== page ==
Brendan Carr, who is a commissioner for the Federal Communications Commission, has been using his Twitter account to take Chinese propagandists head-on as the Wuhan coronavirus continues to ravage the world, a result of the authoritarian government failing to contain COVID-19 and being opaque about the virus' true nature until it was too late.
Carr has gotten some name recognition as of late after he asked Hua Chunying, the director of the Foreign Ministry Information Department, to speak with people, from citizen journalists to medical workers, who have disappeared after raising the alarm over the new virus. Chunying had claimed anyone is able to travel to China "anytime and talk to anyone in the streets to enjoy the freedom."
Carr's thread has gone viral, with Chunying not replying directly to him, and he has become one of the latest government officials to publicly rebuke the Chinese Communist Party for their handling of the coronavirus outbreak.
"There's always been sort of a Washington, D.C. foreign policy fight between the 'China hawks' and the 'China doves' and that debate has never really been felt in a very personal way by Americans, in large numbers, outside of D.C.," Carr told Townhall.
"That has changed with COVID-19. So many Americans across the country now are having their lives disrupted because of the oppressive nature of the Chinese regime...So I think for the first time in a really visceral way, Americans are feeling the consequences of the oppressive regime," he said.
Carr, who has been a commissioner of the FCC since 2017, noted the Chinese government has kicked their propaganda machine "into high gear" in an attempt to save face or shift blame from their massive failures, such as blaming the outbreak on the U.S. military.
The CCP's misleading propaganda about the coronavirus pandemic is not the first time Carr has had to grapple with their propaganda. With the expansion of the 5G networks, Carr said the United States was at "serious risk" in 2015-2016 of being replaced globally with China's 5G networks. While the U.S. is now the leader with 5G, Carr said the FCC has been dealing with companies that are owned by the Chinese government who have grave network security issues.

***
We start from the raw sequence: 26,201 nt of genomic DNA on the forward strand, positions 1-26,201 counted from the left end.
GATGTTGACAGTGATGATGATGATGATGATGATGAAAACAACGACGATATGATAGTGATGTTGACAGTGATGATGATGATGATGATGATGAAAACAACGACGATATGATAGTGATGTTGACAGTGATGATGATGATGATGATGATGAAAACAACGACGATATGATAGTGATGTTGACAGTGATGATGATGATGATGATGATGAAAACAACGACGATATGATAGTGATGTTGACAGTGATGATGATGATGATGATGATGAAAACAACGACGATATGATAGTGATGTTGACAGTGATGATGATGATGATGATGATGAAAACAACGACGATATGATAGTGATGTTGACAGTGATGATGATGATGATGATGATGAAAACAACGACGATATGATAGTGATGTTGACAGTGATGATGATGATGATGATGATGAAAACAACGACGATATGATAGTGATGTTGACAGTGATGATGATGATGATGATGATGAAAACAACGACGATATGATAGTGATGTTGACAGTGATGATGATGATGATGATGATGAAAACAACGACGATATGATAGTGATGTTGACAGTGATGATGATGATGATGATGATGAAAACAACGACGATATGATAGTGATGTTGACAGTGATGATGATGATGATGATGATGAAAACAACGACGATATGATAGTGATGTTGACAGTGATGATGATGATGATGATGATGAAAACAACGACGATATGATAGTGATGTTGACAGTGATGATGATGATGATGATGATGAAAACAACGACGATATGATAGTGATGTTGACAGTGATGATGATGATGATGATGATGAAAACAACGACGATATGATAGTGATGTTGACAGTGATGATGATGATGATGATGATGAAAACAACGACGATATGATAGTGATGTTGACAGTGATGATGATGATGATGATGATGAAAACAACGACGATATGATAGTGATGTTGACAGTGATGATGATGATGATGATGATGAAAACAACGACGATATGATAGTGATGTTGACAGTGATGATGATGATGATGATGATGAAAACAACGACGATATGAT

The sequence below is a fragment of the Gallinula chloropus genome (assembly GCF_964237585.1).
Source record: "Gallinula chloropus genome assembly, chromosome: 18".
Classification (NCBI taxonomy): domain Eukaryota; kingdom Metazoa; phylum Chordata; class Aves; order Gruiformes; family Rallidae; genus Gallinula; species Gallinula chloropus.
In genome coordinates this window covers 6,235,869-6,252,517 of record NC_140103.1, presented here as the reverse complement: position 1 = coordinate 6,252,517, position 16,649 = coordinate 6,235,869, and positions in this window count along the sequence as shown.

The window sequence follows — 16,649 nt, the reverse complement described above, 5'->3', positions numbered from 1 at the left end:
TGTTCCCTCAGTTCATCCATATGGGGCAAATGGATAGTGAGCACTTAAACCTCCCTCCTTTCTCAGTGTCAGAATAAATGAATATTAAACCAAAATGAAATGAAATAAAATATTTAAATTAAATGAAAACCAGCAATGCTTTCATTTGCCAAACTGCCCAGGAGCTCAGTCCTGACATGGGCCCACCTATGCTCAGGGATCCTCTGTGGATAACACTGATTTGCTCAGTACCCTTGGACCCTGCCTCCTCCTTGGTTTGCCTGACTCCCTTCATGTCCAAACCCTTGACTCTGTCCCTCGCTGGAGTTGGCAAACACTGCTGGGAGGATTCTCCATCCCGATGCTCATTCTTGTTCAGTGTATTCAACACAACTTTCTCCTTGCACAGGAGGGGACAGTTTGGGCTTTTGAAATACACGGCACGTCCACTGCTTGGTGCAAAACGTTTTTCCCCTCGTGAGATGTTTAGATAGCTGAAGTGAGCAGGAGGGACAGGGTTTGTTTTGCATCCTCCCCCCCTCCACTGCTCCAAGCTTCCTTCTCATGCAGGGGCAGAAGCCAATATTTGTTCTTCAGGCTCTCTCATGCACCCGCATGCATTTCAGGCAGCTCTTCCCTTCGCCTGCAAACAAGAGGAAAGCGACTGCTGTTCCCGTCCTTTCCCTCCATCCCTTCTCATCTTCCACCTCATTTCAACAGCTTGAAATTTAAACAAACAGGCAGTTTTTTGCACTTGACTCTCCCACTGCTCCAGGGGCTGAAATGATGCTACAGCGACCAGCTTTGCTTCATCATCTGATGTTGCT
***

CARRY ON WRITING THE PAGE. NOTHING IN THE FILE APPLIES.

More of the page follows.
Some of the same companies are being relied upon by Americans to work from home with the COVID-19 lockdowns, like video conferencing provider Zoom.
"Do you trust companies, to the extent that they are, ultimately beholden to the communist regime? And I think the coronavirus pandemic just shines a brighter light on that. When they're disappearing their own people to hide the truth, that really obliterates any claim that a company, under the thumb of this regime, is going to be trustworthy in U.S. networks," Carr said.
The Department of Justice unanimously recommended last week for the FCC to "revoke and terminate China Telecom (Americas) Corp.’s authorizations to provide international telecommunications services to and from the United States" since "China Telecom is the U.S. subsidiary of a People’s Republic of China (PRC) state-owned telecommunications company" and have failed to "comply with the terms of an existing agreement with the Department."
While Carr has been busy pushing back against Chinese propaganda, he's also had to contend with some calls of censorship from within the United States. The FCC rejected a petition by a leftist group last week to have the government agency implement a sweeping censoring plan for networks airing President Trump's coronavirus task force press briefings.
"What we're seeing is a coordinated campaign on the left, on several fronts, one of which is to try to bully broadcasters in the media into not covering the President's daily coronavirus briefings, or at least, making sure they slant their coverage to towards the orthodoxy of those far-left groups," Carr explained.
"We always want more speech, not less," Carr continued. "Censorship, the shutting down of ideas whether they're false or not, those decisions aren't made from some higher objective authority. Those decisions are made by politicians in power."
One of the consequences of the Wuhan coronavirus lockdown in the U.S. has resulted in people, who are able to work from home, relying on their internet for longer periods of time more than ever. This has shown the FCC's decision to repeal net neutrality in 2017 was correct as U.S. networks had been built up and are more robust to handle the increase of web traffic, according to Carr.
Repealing net neutrality had "absolutely" saved and prepared the U.S. networks for surges the network is experiencing now, Carr said, who also is not afraid to point that out via his Twitter account.
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